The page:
Delivering a lecture on my research in prison

Studying at The Open University is an amazing thing in so many ways. I love its flexibility, its lack of dogma around getting the top grades, and its general lack of snobbery and inaccessibility. An element of the OU which I only recently found out about is that the OU has a lot of students who are studying whilst serving prison sentences. In fact, I found out about this initially as my first research participant told me that he had studied an OU course in prison. He met me on the OU campus at Milton Keynes and couldn’t quite believe it was actually a real place with a campus. He hadn’t thought it was really proper, he had thought the courses were easier than ‘normal’ universities (although I really tried to convince him otherwise- insisting my degree was seeming just as hard as other universities and following the same processes!). When the opportunity came up for graduate students to deliver a session on their research to students in prison I jumped at the chance. Primarily I thought it was a wonderful opportunity to talk to people who may have experienced the issues that my research touched on. What a refreshing opportunity rather than always sharing knowledge with other academics who focus on the theory or the structure of the study, rather than the content and what it means first.

So off I went on the long train journey north up to HMP Stafford. My lovely grad school colleagues met me there as they also wanted to come along to see how it would go- it turned out I was the first student to give the opportunity a go. We entered the prison and were immediately struck by the care of the place- flowers planted all in the courtyard, hanging baskets fixed onto the 20ft fences with barbed wire on the top, like kitsch distractions from the reality of where we were. We went to the education room, which looked a lot like school, computers all around the edge of the room. The air was still- the windows were open but the bars on the window seemed to stop the breeze. Quickly the room was full- around 20 prisoners, 3 OU colleagues, 2 prison teachers.


I had planned to share my findings on the ways that masculinities changed for the men that I had spoken to, from the types of subordinated masculinities that they had felt at home living with domestic violence and abuse, to the ways that the men had developed different masculinities as they had become involved with the road and the gang. I was very conscious that the prisoners would feel I was ‘womansplaining’ masculinity to them and was very unsure how it would go down! I need not have been worried though. The first hand went up to ask a question during my first slide and that really kicked off the engagement. I had planned for a 30/40 min presentation, but with questions and discussions throughout we ended up spending the whole afternoon talking though my study. It was the most engagement I have had from anyone (including family!) since I started, which was so refreshing. To be honest that is probably because it is so unique to speak to people who have the time to consider things fully, as really, they have more time than anything else whilst serving their sentences. One element that they really homed in on was how would my research make a difference, what impact could it have on the lives of future men and boys who experienced the issues of DVA and gang involvement. That in particular really spurred me on to consider this aspect even more.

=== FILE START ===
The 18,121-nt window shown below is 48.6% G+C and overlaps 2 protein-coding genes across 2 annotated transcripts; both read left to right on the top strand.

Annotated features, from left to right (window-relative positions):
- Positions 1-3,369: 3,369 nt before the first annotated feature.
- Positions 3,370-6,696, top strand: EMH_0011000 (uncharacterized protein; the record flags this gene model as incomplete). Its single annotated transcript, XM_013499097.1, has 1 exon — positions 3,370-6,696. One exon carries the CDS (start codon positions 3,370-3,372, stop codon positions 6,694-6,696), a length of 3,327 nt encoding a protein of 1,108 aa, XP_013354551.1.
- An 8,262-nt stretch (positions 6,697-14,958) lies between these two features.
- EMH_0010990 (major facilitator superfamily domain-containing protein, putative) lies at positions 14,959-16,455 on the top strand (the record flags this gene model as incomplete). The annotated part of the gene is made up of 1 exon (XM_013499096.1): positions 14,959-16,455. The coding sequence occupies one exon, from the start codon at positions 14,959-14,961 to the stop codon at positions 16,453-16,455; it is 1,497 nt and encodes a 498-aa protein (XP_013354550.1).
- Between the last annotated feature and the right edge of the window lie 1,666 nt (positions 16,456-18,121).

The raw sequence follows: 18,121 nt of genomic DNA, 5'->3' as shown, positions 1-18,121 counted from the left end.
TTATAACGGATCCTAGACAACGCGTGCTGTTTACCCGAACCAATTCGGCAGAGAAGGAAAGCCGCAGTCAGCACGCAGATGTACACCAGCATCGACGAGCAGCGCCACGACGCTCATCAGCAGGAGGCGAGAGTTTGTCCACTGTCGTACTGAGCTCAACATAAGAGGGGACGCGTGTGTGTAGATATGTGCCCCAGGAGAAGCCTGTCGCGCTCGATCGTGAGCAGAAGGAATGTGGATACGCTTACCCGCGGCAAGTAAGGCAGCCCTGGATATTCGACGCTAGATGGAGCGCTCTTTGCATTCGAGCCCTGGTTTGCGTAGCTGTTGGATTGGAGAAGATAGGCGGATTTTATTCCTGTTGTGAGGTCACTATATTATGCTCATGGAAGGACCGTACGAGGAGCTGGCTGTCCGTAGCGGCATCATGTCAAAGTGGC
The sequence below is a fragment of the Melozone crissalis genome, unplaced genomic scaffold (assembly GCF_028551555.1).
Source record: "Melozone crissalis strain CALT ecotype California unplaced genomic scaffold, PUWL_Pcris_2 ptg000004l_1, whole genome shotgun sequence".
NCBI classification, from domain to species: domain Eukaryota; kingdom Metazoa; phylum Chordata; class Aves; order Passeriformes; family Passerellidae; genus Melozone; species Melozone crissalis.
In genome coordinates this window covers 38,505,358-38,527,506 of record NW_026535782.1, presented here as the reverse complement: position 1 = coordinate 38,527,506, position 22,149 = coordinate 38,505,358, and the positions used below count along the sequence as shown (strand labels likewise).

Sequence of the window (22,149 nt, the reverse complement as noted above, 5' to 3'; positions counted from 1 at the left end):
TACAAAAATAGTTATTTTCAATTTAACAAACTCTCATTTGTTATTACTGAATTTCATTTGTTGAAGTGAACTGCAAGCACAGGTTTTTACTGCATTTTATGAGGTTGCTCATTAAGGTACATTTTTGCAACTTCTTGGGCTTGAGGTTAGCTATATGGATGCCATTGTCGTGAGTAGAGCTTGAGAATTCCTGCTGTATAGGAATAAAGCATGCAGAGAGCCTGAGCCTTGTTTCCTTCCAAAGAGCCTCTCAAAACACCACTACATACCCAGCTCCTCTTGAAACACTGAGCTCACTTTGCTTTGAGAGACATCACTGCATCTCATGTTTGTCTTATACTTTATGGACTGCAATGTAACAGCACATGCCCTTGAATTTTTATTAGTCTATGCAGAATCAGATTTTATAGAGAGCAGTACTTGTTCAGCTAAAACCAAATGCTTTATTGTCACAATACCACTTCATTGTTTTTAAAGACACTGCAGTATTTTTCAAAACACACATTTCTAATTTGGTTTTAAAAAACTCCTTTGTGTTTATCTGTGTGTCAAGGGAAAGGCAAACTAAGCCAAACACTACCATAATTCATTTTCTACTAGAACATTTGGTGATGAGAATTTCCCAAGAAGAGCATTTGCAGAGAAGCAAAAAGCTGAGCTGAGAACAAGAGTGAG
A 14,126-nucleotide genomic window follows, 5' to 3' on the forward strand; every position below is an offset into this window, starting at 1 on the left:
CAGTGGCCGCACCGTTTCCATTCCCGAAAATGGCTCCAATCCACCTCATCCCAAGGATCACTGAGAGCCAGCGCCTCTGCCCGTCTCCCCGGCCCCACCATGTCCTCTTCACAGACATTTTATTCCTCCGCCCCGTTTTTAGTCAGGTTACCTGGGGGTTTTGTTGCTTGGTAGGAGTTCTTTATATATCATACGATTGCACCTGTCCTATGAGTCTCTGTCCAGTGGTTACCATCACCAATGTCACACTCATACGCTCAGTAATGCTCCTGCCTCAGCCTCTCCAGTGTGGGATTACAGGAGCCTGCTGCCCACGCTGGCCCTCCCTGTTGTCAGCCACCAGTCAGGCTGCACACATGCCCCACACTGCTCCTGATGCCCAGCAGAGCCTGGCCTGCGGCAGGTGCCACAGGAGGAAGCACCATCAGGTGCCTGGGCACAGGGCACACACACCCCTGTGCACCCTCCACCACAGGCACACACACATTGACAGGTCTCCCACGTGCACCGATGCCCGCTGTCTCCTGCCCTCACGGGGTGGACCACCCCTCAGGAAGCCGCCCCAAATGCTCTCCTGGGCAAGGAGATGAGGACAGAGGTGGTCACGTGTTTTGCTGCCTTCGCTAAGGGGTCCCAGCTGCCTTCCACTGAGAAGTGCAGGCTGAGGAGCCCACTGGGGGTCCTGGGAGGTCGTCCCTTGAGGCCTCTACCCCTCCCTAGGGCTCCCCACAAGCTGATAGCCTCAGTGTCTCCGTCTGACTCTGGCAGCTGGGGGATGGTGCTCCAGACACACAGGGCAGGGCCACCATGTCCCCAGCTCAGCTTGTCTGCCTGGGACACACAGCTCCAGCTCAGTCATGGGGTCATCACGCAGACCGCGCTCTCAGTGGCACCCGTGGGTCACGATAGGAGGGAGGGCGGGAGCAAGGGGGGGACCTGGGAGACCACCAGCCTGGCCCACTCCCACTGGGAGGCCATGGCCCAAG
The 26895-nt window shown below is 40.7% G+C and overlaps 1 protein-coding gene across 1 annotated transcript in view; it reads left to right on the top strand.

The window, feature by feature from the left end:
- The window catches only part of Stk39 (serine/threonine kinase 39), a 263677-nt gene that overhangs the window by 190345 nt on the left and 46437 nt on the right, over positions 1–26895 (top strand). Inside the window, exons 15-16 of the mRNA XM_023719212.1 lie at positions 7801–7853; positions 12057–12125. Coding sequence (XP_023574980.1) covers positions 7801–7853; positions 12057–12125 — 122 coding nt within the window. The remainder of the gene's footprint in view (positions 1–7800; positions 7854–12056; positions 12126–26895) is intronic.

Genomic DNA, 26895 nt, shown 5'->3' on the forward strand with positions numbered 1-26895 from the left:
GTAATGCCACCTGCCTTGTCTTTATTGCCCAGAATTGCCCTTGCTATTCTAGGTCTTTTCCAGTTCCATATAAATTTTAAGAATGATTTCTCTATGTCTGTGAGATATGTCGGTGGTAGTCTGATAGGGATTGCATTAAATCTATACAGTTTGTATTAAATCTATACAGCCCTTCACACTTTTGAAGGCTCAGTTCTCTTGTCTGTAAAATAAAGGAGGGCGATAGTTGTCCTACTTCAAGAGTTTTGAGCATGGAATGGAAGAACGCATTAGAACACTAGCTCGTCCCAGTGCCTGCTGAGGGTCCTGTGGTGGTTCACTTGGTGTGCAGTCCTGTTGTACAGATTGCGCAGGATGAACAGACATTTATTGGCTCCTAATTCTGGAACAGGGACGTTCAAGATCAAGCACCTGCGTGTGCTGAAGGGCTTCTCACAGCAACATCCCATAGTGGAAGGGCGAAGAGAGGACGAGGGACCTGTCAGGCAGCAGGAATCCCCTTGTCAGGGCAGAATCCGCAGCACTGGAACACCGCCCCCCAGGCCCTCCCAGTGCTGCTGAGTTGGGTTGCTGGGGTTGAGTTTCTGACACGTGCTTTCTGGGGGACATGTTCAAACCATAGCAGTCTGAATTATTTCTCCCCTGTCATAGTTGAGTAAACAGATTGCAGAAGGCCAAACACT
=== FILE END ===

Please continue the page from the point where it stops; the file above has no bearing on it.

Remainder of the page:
The men in the audience really wanted to understand my findings, however also had some really good viva style questions about why I hadn’t focused on particular things, which really helped me think though my decisions and what they might have found important as new eyes on it. By the end of the session men had been disclosing their own experiences in childhood, some with domestic violence and abuse, others with gang involvement, or with the ways in which rigid sense of masculinity has affected them. It was powerful stuff and shared with a keen interest and intensity which made the session very moving.

At the end of the session some men came and shook my hand before they left. There were also offers to read my thesis. There was also interest in accessing the music list of the men in the study. It was a wonderful session which I thoroughly enjoyed. It gave me an immense pride to be an open university student and in particular to be a tiny part involved in the teaching that they do in prison. So much so I have signed up to deliver another one in HMP The Verne in December!

I remember reading Nelson Mandela’s ‘A long walk to freedom’ where he talked about his studies in prison and thinking what an important way to spend the time incarcerated. Important for the individual to keep their mind alive, important for society for what that person may become. Engaging in education is never a wasted moment.

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